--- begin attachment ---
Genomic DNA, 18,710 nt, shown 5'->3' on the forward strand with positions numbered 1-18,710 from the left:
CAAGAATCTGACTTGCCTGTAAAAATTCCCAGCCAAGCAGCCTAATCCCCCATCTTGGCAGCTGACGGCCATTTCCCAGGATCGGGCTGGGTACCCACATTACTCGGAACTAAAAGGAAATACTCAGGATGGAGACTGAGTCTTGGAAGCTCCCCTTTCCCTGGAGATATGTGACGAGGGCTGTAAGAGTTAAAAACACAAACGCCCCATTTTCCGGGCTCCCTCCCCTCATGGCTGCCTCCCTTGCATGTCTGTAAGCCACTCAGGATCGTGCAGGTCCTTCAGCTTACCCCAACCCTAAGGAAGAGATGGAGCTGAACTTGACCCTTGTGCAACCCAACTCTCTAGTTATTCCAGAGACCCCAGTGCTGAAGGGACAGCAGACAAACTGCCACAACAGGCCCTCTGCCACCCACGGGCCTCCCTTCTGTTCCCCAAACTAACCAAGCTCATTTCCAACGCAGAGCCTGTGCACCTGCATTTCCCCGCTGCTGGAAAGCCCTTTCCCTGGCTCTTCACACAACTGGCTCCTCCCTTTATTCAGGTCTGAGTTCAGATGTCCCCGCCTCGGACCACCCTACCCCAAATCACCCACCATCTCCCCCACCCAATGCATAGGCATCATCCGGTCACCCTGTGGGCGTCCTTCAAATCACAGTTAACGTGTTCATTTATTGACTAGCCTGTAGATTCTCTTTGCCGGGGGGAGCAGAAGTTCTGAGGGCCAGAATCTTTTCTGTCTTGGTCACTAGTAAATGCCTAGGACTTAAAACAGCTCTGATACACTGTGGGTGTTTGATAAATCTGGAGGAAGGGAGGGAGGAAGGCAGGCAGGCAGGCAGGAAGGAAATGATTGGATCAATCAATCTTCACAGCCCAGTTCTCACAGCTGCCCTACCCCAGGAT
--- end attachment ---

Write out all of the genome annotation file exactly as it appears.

Genomic DNA, 18,710 nt, shown 5'->3' on the forward strand with positions numbered 1-18,710 from the left:
CAAGAATCTGACTTGCCTGTAAAAATTCCCAGCCAAGCAGCCTAATCCCCCATCTTGGCAGCTGACGGCCATTTCCCAGGATCGGGCTGGGTACCCACATTACTCGGAACTAAAAGGAAATACTCAGGATGGAGACTGAGTCTTGGAAGCTCCCCTTTCCCTGGAGATATGTGACGAGGGCTGTAAGAGTTAAAAACACAAACGCCCCATTTTCCGGGCTCCCTCCCCTCATGGCTGCCTCCCTTGCATGTCTGTAAGCCACTCAGGATCGTGCAGGTCCTTCAGCTTACCCCAACCCTAAGGAAGAGATGGAGCTGAACTTGACCCTTGTGCAACCCAACTCTCTAGTTATTCCAGAGACCCCAGTGCTGAAGGGACAGCAGACAAACTGCCACAACAGGCCCTCTGCCACCCACGGGCCTCCCTTCTGTTCCCCAAACTAACCAAGCTCATTTCCAACGCAGAGCCTGTGCACCTGCATTTCCCCGCTGCTGGAAAGCCCTTTCCCTGGCTCTTCACACAACTGGCTCCTCCCTTTATTCAGGTCTGAGTTCAGATGTCCCCGCCTCGGACCACCCTACCCCAAATCACCCACCATCTCCCCCACCCAATGCATAGGCATCATCCGGTCACCCTGTGGGCGTCCTTCAAATCACAGTTAACGTGTTCATTTATTGACTAGCCTGTAGATTCTCTTTGCCGGGGGGAGCAGAAGTTCTGAGGGCCAGAATCTTTTCTGTCTTGGTCACTAGTAAATGCCTAGGACTTAAAACAGCTCTGATACACTGTGGGTGTTTGATAAATCTGGAGGAAGGGAGGGAGGAAGGCAGGCAGGCAGGCAGGAAGGAAATGATTGGATCAATCAATCTTCACAGCCCAGTTCTCACAGCTGCCCTACCCCAGGAT